New technology is opening new doors in classrooms all over the world as more teachers are using a flipped classroom model to deliver their content. A flipped classroom is a different approach for traditional classwork and homework. In the flipped model, a teacher will record or post video lectures instead of lecturing in class, and then student will watch the lectures as homework on a computer or mobile device. This frees up class time to be spent on various activities and practicing the skills while the teacher guides students through the exercises.
Relatively new a decade ago, learning management systems, mobile devices, and social sharing networks makes this concept a reality. In fact, according to one study (see infographic below provided by WeAreTeachers), despite the new technology, 70% of teachers have not yet flipped their classroom. In most cases, teachers avoid it because they don’t feel that their students have reliable access to the proper technologies.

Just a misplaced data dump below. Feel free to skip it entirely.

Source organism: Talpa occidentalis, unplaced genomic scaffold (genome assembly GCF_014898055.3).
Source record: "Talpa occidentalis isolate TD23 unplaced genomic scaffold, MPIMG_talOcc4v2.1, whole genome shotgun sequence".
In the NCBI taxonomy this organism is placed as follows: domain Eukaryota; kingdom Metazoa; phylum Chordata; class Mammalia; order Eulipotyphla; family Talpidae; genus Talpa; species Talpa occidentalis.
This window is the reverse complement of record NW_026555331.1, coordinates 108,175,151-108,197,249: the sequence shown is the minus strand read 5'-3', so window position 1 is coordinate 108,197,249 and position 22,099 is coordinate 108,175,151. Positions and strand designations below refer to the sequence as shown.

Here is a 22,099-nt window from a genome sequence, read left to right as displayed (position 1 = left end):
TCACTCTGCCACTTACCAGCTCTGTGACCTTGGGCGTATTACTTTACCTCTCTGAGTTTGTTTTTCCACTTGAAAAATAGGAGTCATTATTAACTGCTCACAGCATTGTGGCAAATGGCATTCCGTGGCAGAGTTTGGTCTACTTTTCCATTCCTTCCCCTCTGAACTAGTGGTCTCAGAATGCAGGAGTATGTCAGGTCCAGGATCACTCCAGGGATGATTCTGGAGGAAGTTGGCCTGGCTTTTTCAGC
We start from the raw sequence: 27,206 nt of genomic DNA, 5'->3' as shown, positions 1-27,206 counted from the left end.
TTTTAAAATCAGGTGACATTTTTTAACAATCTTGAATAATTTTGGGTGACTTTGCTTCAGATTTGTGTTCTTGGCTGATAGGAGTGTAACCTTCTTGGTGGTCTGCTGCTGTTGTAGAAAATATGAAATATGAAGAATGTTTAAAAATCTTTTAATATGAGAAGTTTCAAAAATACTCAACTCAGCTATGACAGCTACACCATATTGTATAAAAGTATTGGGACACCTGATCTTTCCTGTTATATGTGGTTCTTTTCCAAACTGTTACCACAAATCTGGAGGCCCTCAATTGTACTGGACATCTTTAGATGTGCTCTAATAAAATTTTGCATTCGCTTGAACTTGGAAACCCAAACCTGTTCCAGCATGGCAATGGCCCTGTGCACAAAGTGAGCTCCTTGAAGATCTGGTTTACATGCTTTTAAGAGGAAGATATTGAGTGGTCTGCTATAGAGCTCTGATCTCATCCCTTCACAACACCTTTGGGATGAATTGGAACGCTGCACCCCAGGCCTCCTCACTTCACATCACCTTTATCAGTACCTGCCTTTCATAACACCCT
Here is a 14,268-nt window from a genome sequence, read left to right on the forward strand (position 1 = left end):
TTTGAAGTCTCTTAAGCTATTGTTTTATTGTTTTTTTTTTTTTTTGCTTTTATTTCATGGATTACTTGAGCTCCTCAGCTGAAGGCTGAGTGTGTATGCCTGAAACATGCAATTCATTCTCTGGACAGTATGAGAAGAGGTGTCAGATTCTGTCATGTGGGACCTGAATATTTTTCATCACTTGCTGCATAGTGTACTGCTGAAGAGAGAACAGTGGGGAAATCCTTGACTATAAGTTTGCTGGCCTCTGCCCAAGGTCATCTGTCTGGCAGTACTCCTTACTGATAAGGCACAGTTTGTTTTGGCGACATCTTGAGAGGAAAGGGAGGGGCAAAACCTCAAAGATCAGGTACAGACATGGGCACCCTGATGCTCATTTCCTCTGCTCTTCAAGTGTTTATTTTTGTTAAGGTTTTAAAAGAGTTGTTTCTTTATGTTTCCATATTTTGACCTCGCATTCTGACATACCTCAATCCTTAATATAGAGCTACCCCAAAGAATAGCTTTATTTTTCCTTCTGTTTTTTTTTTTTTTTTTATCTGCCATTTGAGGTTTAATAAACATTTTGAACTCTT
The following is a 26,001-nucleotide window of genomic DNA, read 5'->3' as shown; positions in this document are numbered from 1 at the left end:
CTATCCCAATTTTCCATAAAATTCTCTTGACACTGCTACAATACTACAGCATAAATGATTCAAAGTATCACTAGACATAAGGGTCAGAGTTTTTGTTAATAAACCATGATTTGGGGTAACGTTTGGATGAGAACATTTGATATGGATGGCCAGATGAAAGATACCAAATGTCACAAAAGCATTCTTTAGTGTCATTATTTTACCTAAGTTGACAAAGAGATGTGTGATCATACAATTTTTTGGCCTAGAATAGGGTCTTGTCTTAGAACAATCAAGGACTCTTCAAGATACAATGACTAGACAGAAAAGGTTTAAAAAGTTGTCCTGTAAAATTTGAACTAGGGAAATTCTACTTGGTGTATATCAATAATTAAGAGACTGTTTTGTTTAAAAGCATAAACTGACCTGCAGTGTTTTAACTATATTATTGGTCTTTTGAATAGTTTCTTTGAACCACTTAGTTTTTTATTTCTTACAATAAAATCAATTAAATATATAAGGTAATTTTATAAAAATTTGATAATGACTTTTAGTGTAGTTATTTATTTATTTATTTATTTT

Still, the barriers to entry are becoming less of a hazard. Familiar programs like YouTube, Edmodo, and the like are opening doors for students. That said, it will likely take time before we see a flipped classroom on a large scale. Roughly 33% of teachers have indicated that they are not sure the content they usually deliver in class can be effectively delivered in short online courses. What would likely need to happen is a change in lessons plans, which can take tens (if not hundreds) of hours.
Nonetheless, the future is bright. If I were to guess, I suspect we’ll see the flipped model trickle down – used primary in university settings and then eventually in a K-12 setting.